On the foreign intelligence targeting of the Clinton emails, Van Cleave said there is no question the former secretary of state knew her email messages were and are targeted by spy services.
"The working assumption of the intelligence community is that they have it all and damage assessments are still underway," Van Cleave said. "She simplified their job by neatly packaging all of her email out of the hands of government security personnel. If that isn’t an open-and-shut case of ‘gross negligence’ under the espionage laws I don’t know what is."
Van Cleave said she is concerned by the precedent of not prosecuting a former senior government official who mishandled classified information. "If government workers see their leaders play fast and loose with classified information with impunity, what is the incentive for them to behave differently," she said.
The FBI announcement comes just over a week after former President Bill Clinton met with Attorney General Loretta Lynch in Phoenix, raising charges of political interference in the investigation. Lynch was appointed U.S. Attorney for the Eastern District of New York by Clinton in 1999.
President Obama also appeared to interfere with the investigation by announcing in October that "I can tell you this is not a situation in which America's national security was endangered."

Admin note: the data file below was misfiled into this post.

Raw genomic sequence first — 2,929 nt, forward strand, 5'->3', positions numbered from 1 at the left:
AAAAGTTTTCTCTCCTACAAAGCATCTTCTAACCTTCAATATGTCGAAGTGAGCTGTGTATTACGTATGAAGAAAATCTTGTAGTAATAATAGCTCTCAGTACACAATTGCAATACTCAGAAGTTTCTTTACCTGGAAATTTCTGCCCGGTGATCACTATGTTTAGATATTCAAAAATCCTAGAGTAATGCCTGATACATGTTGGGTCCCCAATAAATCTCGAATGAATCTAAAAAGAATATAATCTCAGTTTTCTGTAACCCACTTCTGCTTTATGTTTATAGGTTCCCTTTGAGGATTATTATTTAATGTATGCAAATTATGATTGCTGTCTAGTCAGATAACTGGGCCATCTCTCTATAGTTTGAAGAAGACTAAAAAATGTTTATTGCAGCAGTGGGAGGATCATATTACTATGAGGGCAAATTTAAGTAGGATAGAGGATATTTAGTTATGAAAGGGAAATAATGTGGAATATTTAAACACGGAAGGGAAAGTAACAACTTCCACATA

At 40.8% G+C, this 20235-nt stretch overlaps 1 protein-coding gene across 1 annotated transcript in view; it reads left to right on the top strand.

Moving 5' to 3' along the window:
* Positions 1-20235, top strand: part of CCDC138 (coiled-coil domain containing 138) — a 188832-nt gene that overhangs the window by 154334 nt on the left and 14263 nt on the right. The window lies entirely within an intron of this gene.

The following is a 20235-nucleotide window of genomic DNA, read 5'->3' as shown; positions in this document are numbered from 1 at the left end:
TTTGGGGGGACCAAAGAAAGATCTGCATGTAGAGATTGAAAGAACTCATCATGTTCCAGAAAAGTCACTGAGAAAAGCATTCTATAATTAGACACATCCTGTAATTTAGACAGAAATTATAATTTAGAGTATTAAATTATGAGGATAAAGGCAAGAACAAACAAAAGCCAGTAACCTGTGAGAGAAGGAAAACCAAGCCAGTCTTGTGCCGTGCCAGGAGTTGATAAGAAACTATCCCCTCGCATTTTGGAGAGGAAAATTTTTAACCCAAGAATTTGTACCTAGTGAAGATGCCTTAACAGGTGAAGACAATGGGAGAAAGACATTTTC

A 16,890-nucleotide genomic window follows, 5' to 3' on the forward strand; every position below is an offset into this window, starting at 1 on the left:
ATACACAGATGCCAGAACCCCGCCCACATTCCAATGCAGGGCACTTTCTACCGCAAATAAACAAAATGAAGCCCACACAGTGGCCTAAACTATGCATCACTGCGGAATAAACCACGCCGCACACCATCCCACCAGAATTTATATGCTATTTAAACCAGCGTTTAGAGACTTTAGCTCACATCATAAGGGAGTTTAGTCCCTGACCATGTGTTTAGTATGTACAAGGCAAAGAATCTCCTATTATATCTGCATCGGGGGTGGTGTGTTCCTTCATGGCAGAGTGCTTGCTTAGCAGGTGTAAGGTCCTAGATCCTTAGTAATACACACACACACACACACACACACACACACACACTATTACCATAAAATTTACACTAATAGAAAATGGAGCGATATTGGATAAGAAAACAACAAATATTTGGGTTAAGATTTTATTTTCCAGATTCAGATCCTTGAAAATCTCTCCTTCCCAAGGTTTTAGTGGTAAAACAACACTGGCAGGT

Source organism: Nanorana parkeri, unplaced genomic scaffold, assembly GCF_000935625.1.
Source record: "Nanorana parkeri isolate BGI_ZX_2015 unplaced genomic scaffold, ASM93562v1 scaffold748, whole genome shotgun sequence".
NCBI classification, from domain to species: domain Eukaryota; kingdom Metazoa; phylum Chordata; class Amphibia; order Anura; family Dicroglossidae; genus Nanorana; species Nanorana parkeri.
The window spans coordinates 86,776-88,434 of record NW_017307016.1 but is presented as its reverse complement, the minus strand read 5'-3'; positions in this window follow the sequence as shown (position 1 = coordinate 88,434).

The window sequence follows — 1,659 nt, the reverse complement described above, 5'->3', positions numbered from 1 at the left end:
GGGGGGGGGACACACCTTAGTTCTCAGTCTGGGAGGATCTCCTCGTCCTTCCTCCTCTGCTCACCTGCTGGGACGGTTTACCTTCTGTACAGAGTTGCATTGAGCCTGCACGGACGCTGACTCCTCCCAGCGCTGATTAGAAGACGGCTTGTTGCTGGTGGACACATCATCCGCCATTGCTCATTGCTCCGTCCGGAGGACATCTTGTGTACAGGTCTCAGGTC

Kenneth E. deGraffenreid, former White House National Security Council staff intelligence director, said the FBI’s decision not to recommend prosecution is a case of politicization. "The Bureau is indelibly stained by this blatantly political act," deGraffenreid said. "What would have happened to any other government official?"
DeGraffenreid said Comey overstepped FBI authority by asserting that "no reasonable prosecutor" would bring a case against Clinton. "He is not a prosecutor," he said. "That is the attorney general’s job. Not Comey’s."
The Justice Department’s National Security Division now must decide whether to follow the FBI recommendation or prosecute Clinton, who spent three and a half hours last weekend undergoing questioning by FBI agents.
Analysts say the Justice Department has been politicized through liberal appointees and thus is unlikely to go against the FBI recommendation.
The FBI announcement clears the way for Clinton to gain the Democratic nomination for president later this month at the party’s convention in Philadelphia.
Comey, in an unusually detailed statement regarding a criminal investigation, announced that his recommendation was not cleared in advance with the Justice Department and was more detailed than usual "because I think the American people deserve those details in a case of intense public interest."